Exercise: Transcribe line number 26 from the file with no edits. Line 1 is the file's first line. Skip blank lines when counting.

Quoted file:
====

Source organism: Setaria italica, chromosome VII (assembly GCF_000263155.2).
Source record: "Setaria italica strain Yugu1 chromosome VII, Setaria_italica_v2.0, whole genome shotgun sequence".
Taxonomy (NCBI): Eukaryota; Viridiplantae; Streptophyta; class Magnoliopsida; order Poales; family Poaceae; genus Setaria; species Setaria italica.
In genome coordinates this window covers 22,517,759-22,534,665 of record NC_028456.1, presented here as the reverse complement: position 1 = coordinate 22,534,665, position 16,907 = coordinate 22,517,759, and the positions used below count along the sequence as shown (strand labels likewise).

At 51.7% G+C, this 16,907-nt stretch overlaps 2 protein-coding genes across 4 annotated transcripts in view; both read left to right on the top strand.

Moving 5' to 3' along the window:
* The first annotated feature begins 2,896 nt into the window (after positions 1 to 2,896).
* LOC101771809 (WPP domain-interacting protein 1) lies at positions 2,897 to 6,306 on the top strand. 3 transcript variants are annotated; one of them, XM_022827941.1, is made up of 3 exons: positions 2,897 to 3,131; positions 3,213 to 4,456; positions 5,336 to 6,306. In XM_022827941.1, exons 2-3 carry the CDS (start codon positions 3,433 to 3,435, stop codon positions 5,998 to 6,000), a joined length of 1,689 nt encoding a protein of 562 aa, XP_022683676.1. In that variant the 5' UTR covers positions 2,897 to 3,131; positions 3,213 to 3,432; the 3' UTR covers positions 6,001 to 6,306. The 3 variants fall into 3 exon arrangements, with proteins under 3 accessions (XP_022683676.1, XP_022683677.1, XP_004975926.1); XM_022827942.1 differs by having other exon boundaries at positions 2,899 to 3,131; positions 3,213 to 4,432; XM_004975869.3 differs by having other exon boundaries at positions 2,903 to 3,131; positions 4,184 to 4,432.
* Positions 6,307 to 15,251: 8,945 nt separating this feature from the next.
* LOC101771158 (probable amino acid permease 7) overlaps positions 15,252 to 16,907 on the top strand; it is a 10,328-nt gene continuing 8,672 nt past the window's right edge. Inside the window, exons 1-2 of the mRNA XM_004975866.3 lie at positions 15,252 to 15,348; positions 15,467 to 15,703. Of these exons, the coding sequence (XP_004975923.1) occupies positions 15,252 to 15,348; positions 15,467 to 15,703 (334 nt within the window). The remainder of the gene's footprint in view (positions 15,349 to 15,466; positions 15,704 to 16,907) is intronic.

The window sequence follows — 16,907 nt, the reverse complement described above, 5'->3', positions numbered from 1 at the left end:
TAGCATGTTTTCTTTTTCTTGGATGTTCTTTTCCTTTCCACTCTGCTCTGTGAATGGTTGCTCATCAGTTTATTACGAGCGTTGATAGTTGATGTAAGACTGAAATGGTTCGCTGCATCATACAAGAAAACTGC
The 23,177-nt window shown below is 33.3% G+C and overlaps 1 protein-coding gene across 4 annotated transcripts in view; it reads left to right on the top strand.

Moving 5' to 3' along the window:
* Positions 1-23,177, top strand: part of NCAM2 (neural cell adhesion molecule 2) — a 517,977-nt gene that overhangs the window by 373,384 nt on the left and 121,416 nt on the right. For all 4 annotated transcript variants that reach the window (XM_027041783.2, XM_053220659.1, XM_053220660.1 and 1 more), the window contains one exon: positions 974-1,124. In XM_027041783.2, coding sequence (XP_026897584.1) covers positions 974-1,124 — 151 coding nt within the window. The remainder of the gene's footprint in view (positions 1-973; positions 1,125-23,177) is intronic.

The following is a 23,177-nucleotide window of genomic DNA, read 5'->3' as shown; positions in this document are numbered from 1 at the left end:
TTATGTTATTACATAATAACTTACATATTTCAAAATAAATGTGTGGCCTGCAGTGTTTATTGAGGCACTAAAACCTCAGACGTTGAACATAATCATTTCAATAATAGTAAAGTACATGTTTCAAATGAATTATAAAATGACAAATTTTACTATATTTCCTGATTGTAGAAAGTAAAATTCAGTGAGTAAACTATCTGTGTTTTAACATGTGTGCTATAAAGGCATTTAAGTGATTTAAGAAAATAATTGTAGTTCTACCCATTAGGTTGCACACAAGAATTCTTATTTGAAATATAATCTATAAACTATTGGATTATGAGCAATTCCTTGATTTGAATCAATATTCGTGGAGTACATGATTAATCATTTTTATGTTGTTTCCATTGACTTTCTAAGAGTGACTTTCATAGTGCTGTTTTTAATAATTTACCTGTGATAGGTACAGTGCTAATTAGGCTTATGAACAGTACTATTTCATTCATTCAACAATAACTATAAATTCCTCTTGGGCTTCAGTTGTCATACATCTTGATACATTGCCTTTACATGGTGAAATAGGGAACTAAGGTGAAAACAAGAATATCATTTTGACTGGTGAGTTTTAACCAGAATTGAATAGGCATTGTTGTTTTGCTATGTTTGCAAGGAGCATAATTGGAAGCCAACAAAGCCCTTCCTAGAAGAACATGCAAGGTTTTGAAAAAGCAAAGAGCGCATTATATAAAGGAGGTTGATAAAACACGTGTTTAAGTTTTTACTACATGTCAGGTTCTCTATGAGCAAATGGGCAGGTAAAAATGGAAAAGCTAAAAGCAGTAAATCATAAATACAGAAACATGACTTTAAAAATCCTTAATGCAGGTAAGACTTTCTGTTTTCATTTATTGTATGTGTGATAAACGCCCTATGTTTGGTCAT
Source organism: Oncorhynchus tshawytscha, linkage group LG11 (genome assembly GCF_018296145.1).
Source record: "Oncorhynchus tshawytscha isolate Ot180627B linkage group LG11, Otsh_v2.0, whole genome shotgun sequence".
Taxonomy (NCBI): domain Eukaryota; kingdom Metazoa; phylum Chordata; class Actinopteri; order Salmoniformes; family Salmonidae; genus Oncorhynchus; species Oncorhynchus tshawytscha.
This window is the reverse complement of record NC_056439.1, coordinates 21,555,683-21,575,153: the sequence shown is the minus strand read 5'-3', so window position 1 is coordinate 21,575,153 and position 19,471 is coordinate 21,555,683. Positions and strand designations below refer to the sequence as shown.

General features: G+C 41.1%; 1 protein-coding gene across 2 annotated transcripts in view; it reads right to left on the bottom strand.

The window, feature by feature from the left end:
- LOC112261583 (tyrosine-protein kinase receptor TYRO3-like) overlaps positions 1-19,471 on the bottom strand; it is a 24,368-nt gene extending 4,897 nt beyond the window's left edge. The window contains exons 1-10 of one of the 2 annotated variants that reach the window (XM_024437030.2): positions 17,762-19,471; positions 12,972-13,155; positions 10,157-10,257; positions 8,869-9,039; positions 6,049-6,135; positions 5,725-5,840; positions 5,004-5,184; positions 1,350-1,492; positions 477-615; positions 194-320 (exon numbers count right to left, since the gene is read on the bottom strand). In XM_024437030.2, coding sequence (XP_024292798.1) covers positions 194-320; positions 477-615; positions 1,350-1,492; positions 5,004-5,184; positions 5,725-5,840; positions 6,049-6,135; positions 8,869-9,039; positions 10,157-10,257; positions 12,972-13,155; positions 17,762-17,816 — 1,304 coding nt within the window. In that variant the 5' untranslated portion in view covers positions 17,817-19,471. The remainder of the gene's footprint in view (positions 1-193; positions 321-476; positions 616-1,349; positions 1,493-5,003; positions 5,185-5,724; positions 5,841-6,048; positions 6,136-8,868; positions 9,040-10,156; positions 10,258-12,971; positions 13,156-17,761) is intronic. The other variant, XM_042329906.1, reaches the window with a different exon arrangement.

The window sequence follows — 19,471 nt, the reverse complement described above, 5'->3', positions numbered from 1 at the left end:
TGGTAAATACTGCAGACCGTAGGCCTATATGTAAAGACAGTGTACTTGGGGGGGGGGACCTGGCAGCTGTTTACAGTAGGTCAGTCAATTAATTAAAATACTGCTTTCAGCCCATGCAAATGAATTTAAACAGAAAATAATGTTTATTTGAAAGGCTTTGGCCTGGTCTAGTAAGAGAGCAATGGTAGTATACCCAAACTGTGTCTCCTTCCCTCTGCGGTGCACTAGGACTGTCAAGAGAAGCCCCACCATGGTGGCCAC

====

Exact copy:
TGGTAAATACTGCAGACCGTAGGCCTATATGTAAAGACAGTGTACTTGGGGGGGGGGACCTGGCAGCTGTTTACAGTAGGTCAGTCAATTAATTAAAATACTGCTTTCAGCCCATGCAAATGAATTTAAACAGAAAATAATGTTTATTTGAAAGGCTTTGGCCTGGTCTAGTAAGAGAGCAATGGTAGTATACCCAAACTGTGTCTCCTTCCCTCTGCGGTGCACTAGGACTGTCAAGAGAAGCCCCACCATGGTGGCCAC